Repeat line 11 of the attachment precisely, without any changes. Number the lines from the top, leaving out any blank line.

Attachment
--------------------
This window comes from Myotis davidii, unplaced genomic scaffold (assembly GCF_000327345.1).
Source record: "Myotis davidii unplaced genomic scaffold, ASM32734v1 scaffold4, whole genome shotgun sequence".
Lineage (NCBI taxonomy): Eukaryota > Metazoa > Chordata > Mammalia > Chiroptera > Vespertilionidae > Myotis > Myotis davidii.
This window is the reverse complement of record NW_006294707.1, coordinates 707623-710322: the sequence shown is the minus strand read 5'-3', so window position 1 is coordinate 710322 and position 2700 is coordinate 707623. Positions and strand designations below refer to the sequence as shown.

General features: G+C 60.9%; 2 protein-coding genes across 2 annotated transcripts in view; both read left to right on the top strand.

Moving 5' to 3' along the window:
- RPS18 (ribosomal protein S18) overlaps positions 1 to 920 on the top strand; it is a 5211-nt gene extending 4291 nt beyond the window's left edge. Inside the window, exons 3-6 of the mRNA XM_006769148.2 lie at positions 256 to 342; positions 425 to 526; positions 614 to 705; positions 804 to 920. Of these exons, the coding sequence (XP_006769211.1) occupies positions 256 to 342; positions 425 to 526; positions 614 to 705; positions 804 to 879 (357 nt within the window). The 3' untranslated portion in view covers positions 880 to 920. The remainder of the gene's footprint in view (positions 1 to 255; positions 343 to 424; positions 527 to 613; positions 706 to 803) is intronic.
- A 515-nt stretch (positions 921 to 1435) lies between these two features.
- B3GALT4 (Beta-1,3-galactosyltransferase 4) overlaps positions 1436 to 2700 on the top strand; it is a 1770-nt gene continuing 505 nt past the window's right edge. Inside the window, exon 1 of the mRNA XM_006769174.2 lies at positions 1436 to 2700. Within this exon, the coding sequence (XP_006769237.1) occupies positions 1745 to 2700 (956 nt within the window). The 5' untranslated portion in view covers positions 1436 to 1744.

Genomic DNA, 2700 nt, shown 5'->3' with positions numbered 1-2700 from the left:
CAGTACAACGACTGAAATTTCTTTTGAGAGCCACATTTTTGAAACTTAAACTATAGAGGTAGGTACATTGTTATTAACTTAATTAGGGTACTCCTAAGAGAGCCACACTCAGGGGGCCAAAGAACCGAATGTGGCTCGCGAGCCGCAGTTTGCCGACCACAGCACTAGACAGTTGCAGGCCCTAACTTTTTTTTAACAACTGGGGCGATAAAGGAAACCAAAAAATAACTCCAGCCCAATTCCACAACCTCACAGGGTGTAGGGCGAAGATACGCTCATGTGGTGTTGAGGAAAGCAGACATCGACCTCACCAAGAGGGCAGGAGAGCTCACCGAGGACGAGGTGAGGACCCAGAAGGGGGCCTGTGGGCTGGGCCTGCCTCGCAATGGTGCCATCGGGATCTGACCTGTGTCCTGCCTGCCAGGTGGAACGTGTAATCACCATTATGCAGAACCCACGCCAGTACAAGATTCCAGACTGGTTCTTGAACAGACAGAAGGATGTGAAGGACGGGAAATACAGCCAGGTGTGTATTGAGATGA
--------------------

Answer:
CAGTACAACGACTGAAATTTCTTTTGAGAGCCACATTTTTGAAACTTAAACTATAGAGGTAGGTACATTGTTATTAACTTAATTAGGGTACTCCTAAGAGAGCCACACTCAGGGGGCCAAAGAACCGAATGTGGCTCGCGAGCCGCAGTTTGCCGACCACAGCACTAGACAGTTGCAGGCCCTAACTTTTTTTTAACAACTGGGGCGATAAAGGAAACCAAAAAATAACTCCAGCCCAATTCCACAACCTCACAGGGTGTAGGGCGAAGATACGCTCATGTGGTGTTGAGGAAAGCAGACATCGACCTCACCAAGAGGGCAGGAGAGCTCACCGAGGACGAGGTGAGGACCCAGAAGGGGGCCTGTGGGCTGGGCCTGCCTCGCAATGGTGCCATCGGGATCTGACCTGTGTCCTGCCTGCCAGGTGGAACGTGTAATCACCATTATGCAGAACCCACGCCAGTACAAGATTCCAGACTGGTTCTTGAACAGACAGAAGGATGTGAAGGACGGGAAATACAGCCAGGTGTGTATTGAGATGA